Trades can get messy. Exhibit A: this conversation about a trade taken from an ESPN message board.
Matthew Berry jumped on a soapbox this week to talk about trade etiquette, and the transgressions he points out got me thinking. Most leagues really don’t talk about the rules or ethics of trading outside of whether to allow vetoes. And maybe we should.
As Berry explains in this week’s love/hate:
But the fact that some people on my Facebook page didn’t realize the significance of the term, or worse, understood it but just didn’t agree with it, let me know we have a real problem here. There is no guide to fantasy etiquette. There needs to be a set list of rules on how we act and behave in a fantasy league. It’s the only thing separating us from animals. Well, that and a good Wi-Fi connection.
Berry’s first rule — “be clear” — is his best one, and one most of us don’t even think about. But unless you want to get trade herpes, you should let all parties involved know if you’re talking to multiple owners about a potential trade.
Bringing that into the conversation might, in fact, give you an edge as other owners will act with more urgency to accept if they know they might miss out on a player. It can also prompt the other party to give you their best counteroffer because they know you won’t have to stick around and accept their garbage if you’ve got another owner in your ear.
Where I disagree is on Berry’s second rule:
Your word should mean something. If you negotiate in good faith over text, email or on the phone and then say, “OK, done deal, offer it on the site,” then you’ve got to accept the offer when it shows up. I don’t care if you got a better offer an hour later. Or you found out the guy you’re trading is now the starter instead of half of a committee. You agreed to a deal. It’s done. The Web part is just the paperwork.
In my opinion, that’s too hard of a line on accepting or rejecting. Even if you agree to a trade by phone or in email, that agreement should be considered tentative. The owners always have the right to back out of a deal or accept a better offer all the way up until they’ve clicked that little “Accept” button online (or on your league management software of choice). And committing by phone on Tuesday does not lock you into accepting that offer Wednesday.
Creating urgency is essential to trading. It’s part of negotiating for you to close the deal. So your work is not done until the other party accepts your offer.
If you agree verbally in writing outside of the league system, then you are obligated to send the offer quickly and follow up with the other owner soon after if they haven’t accepted within 24 hours or so.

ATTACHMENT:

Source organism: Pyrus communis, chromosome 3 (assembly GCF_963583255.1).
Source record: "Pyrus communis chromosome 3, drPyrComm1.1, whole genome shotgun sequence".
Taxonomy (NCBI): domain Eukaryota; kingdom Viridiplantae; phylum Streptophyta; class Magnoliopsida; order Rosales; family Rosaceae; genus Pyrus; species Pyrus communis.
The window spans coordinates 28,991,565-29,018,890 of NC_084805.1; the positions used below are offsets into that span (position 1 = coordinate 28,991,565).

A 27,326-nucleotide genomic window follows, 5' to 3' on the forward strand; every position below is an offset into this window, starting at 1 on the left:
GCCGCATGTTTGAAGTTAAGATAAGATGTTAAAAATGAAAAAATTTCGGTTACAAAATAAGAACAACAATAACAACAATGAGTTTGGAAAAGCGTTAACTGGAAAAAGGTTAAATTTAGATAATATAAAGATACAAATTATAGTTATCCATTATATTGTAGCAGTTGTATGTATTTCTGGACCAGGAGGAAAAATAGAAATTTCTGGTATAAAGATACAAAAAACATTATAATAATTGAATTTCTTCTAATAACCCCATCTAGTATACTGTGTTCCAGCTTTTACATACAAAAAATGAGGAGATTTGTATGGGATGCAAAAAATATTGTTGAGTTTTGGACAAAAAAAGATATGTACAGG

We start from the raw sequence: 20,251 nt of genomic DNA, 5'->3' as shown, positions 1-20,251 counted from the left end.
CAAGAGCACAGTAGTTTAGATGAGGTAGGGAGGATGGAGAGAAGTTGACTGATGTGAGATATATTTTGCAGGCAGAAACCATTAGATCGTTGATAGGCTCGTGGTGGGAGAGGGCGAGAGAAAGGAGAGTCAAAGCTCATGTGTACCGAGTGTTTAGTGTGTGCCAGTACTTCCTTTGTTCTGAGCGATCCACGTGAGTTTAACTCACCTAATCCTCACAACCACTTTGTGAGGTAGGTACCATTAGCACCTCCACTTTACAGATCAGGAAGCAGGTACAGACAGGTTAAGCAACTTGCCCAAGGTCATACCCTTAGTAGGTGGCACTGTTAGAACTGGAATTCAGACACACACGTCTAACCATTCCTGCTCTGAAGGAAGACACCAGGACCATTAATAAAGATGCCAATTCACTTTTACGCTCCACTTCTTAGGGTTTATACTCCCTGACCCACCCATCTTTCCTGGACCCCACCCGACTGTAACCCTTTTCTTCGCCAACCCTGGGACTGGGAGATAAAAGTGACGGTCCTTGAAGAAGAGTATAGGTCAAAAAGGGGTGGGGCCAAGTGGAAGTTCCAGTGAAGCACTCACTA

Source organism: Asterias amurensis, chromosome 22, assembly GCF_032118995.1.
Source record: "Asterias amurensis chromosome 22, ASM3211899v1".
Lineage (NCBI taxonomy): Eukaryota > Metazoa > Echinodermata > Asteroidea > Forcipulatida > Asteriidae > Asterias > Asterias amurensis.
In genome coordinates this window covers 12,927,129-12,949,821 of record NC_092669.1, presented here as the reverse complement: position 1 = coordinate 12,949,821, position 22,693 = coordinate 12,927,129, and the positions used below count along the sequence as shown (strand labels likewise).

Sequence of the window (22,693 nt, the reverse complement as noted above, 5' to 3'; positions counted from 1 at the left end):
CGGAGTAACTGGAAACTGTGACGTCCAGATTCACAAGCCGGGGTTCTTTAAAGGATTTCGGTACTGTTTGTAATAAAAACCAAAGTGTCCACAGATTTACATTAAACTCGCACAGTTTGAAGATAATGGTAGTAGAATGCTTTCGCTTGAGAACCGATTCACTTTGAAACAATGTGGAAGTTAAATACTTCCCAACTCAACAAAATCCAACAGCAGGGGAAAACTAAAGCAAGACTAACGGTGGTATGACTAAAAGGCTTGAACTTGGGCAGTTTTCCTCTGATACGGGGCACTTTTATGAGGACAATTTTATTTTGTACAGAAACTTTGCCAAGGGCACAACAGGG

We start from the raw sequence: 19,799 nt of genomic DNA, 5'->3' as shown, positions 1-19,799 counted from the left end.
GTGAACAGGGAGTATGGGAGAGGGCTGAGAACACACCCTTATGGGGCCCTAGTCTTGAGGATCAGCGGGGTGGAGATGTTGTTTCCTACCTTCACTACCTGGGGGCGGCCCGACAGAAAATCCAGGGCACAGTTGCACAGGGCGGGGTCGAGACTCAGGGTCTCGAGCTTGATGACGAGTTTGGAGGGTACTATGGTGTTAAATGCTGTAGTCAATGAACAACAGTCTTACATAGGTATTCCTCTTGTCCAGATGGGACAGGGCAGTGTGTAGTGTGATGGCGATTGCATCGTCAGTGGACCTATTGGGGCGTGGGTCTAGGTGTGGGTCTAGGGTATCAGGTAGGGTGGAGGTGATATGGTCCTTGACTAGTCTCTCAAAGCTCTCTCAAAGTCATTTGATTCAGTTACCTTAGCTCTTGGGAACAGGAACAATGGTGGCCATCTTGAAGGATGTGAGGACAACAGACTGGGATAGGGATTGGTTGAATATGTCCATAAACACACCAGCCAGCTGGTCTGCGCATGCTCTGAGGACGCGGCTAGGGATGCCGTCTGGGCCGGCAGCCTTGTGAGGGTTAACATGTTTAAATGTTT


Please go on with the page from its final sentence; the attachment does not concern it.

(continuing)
If they get a better offer, proper etiquette would be for them to simply let you know that they’ve got a second party giving them an offer too good to refuse and give you the chance to sweeten the deal if you’re still interested. I don’t see anything wrong with that.
After all, you’re not buying a house. You’re trading fantasy players.
Sure, they could be bluffing about having another offer, but all’s fair on the fantasy trading floor.
On Berry’s other points, I’m onboard. Begging is the worst, but more often than begging, I usually get passive aggressive responses that rip the players on my team the other owner thinks are weaknesses while reenforcing their own perceived value of their trade bait. That’s just as silly as begging in my book if you plan to attempt a trade in the future.
RESPONDING! Oh, man, responding. I’m in several leagues where trade offers just die due to time limits. Several members of the league are known for not responding. And the rest of us talk about them in hushed voices and wonder if they never check their email, believe their team is just that good, or if they’re just too afraid to accept an offer.
I believe it’s fear in a lot of cases because people don’t feel informed enough to make a trade. Everyone worries that their deal will get attacked by other members of the league and go down in the history books as a “trade rape” or other deal gone bad for all future seasons.
There are a few instances where owners just choose not to respond, but those are more rare. The fantasy community needs more resources to help owners in getting past that fear of trading.
Vetoes on trades come up in every league — sometimes as the default system that is quickly abandoned when it doesn’t work. They NEVER work.
In my book, the only sane system is to take trade approvals out of the hands of the masses and put it in the hands of a commissioner or third party. That puts the burden on the commissioner, but it guarantees that trades can happen in a league and that a case can actually be made against a trade before it gets voted down.
Knowing the rest of your league will discuss with the commissioner when they believe a trade isn’t fair also goes a long way in enforcing Berry’s final guideline for trading, being human.
Overall, I think Berry makes some strong points we should all think about in trading. Trading is one of those spontaneous things that happens in some leagues and doesn’t in others. Proper etiquette would go a long way in making everyone more comfortable with trades, which really make a league more entertaining and enjoyable for everyone.